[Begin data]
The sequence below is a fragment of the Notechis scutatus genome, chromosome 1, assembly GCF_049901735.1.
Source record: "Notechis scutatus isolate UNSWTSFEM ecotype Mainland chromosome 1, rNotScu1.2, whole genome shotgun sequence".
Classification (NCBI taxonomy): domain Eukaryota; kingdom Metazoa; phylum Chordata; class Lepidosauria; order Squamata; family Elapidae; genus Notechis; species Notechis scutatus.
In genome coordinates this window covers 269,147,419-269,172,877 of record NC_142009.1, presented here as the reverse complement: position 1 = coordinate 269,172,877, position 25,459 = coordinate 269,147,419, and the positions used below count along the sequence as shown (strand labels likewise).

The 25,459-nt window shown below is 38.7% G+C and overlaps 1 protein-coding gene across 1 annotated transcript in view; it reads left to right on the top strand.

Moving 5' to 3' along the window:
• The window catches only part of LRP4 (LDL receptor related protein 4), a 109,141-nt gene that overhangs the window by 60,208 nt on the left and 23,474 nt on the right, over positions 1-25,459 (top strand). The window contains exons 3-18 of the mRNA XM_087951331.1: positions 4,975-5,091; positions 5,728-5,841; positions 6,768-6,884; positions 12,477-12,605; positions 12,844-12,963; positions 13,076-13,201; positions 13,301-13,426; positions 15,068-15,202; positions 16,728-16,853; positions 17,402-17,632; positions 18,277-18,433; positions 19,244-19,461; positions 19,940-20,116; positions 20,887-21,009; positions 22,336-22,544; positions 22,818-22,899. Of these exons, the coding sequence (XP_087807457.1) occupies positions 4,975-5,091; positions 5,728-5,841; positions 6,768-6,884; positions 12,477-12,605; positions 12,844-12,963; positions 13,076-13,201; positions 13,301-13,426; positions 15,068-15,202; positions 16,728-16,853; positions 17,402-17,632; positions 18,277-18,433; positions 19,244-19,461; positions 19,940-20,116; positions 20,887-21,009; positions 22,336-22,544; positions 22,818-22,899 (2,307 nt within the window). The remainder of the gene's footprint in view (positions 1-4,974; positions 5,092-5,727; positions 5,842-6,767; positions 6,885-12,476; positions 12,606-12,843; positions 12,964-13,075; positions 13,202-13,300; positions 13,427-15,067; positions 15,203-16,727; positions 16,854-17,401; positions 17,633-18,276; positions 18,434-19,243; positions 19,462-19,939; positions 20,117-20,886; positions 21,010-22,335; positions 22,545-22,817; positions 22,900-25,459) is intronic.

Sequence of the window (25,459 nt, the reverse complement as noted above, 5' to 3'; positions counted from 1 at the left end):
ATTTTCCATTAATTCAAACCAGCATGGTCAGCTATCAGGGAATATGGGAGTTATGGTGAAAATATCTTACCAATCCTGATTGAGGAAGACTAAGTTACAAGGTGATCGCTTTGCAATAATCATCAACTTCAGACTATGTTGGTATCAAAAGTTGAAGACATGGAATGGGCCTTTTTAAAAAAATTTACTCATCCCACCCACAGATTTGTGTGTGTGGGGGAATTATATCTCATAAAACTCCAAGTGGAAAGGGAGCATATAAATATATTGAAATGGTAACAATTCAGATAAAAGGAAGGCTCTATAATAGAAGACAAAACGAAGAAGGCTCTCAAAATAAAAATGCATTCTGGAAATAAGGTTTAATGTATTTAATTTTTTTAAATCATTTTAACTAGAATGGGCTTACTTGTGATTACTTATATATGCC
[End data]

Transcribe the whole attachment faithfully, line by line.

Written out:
The sequence below is a fragment of the Notechis scutatus genome, chromosome 1, assembly GCF_049901735.1.
Source record: "Notechis scutatus isolate UNSWTSFEM ecotype Mainland chromosome 1, rNotScu1.2, whole genome shotgun sequence".
Classification (NCBI taxonomy): domain Eukaryota; kingdom Metazoa; phylum Chordata; class Lepidosauria; order Squamata; family Elapidae; genus Notechis; species Notechis scutatus.
In genome coordinates this window covers 269,147,419-269,172,877 of record NC_142009.1, presented here as the reverse complement: position 1 = coordinate 269,172,877, position 25,459 = coordinate 269,147,419, and the positions used below count along the sequence as shown (strand labels likewise).

The 25,459-nt window shown below is 38.7% G+C and overlaps 1 protein-coding gene across 1 annotated transcript in view; it reads left to right on the top strand.

Moving 5' to 3' along the window:
• The window catches only part of LRP4 (LDL receptor related protein 4), a 109,141-nt gene that overhangs the window by 60,208 nt on the left and 23,474 nt on the right, over positions 1-25,459 (top strand). The window contains exons 3-18 of the mRNA XM_087951331.1: positions 4,975-5,091; positions 5,728-5,841; positions 6,768-6,884; positions 12,477-12,605; positions 12,844-12,963; positions 13,076-13,201; positions 13,301-13,426; positions 15,068-15,202; positions 16,728-16,853; positions 17,402-17,632; positions 18,277-18,433; positions 19,244-19,461; positions 19,940-20,116; positions 20,887-21,009; positions 22,336-22,544; positions 22,818-22,899. Of these exons, the coding sequence (XP_087807457.1) occupies positions 4,975-5,091; positions 5,728-5,841; positions 6,768-6,884; positions 12,477-12,605; positions 12,844-12,963; positions 13,076-13,201; positions 13,301-13,426; positions 15,068-15,202; positions 16,728-16,853; positions 17,402-17,632; positions 18,277-18,433; positions 19,244-19,461; positions 19,940-20,116; positions 20,887-21,009; positions 22,336-22,544; positions 22,818-22,899 (2,307 nt within the window). The remainder of the gene's footprint in view (positions 1-4,974; positions 5,092-5,727; positions 5,842-6,767; positions 6,885-12,476; positions 12,606-12,843; positions 12,964-13,075; positions 13,202-13,300; positions 13,427-15,067; positions 15,203-16,727; positions 16,854-17,401; positions 17,633-18,276; positions 18,434-19,243; positions 19,462-19,939; positions 20,117-20,886; positions 21,010-22,335; positions 22,545-22,817; positions 22,900-25,459) is intronic.

Sequence of the window (25,459 nt, the reverse complement as noted above, 5' to 3'; positions counted from 1 at the left end):
ATTTTCCATTAATTCAAACCAGCATGGTCAGCTATCAGGGAATATGGGAGTTATGGTGAAAATATCTTACCAATCCTGATTGAGGAAGACTAAGTTACAAGGTGATCGCTTTGCAATAATCATCAACTTCAGACTATGTTGGTATCAAAAGTTGAAGACATGGAATGGGCCTTTTTAAAAAAATTTACTCATCCCACCCACAGATTTGTGTGTGTGGGGGAATTATATCTCATAAAACTCCAAGTGGAAAGGGAGCATATAAATATATTGAAATGGTAACAATTCAGATAAAAGGAAGGCTCTATAATAGAAGACAAAACGAAGAAGGCTCTCAAAATAAAAATGCATTCTGGAAATAAGGTTTAATGTATTTAATTTTTTTAAATCATTTTAACTAGAATGGGCTTACTTGTGATTACTTATATATGCC